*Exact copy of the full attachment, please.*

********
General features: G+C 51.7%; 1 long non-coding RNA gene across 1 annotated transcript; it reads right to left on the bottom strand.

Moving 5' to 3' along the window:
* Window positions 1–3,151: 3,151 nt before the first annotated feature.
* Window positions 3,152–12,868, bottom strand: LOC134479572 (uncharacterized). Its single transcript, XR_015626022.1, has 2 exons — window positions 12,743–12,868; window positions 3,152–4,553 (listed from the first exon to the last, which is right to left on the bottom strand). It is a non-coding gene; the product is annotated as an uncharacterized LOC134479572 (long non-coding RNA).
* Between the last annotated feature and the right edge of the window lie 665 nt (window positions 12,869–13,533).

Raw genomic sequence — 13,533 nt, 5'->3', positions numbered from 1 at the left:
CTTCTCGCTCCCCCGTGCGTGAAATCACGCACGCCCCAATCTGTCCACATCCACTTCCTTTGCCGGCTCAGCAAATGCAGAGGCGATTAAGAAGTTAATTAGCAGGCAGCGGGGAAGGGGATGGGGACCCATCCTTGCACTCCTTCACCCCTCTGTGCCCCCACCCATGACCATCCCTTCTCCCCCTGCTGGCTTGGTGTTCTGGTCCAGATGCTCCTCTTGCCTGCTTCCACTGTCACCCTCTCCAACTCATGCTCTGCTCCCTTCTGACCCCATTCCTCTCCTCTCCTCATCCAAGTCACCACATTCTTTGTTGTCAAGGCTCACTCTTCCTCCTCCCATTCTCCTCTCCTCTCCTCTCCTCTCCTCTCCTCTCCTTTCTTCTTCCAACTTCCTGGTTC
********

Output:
General features: G+C 51.7%; 1 long non-coding RNA gene across 1 annotated transcript; it reads right to left on the bottom strand.

Moving 5' to 3' along the window:
* Window positions 1–3,151: 3,151 nt before the first annotated feature.
* Window positions 3,152–12,868, bottom strand: LOC134479572 (uncharacterized). Its single transcript, XR_015626022.1, has 2 exons — window positions 12,743–12,868; window positions 3,152–4,553 (listed from the first exon to the last, which is right to left on the bottom strand). It is a non-coding gene; the product is annotated as an uncharacterized LOC134479572 (long non-coding RNA).
* Between the last annotated feature and the right edge of the window lie 665 nt (window positions 12,869–13,533).

Raw genomic sequence — 13,533 nt, 5'->3', positions numbered from 1 at the left:
CTTCTCGCTCCCCCGTGCGTGAAATCACGCACGCCCCAATCTGTCCACATCCACTTCCTTTGCCGGCTCAGCAAATGCAGAGGCGATTAAGAAGTTAATTAGCAGGCAGCGGGGAAGGGGATGGGGACCCATCCTTGCACTCCTTCACCCCTCTGTGCCCCCACCCATGACCATCCCTTCTCCCCCTGCTGGCTTGGTGTTCTGGTCCAGATGCTCCTCTTGCCTGCTTCCACTGTCACCCTCTCCAACTCATGCTCTGCTCCCTTCTGACCCCATTCCTCTCCTCTCCTCATCCAAGTCACCACATTCTTTGTTGTCAAGGCTCACTCTTCCTCCTCCCATTCTCCTCTCCTCTCCTCTCCTCTCCTCTCCTCTCCTTTCTTCTTCCAACTTCCTGGTTC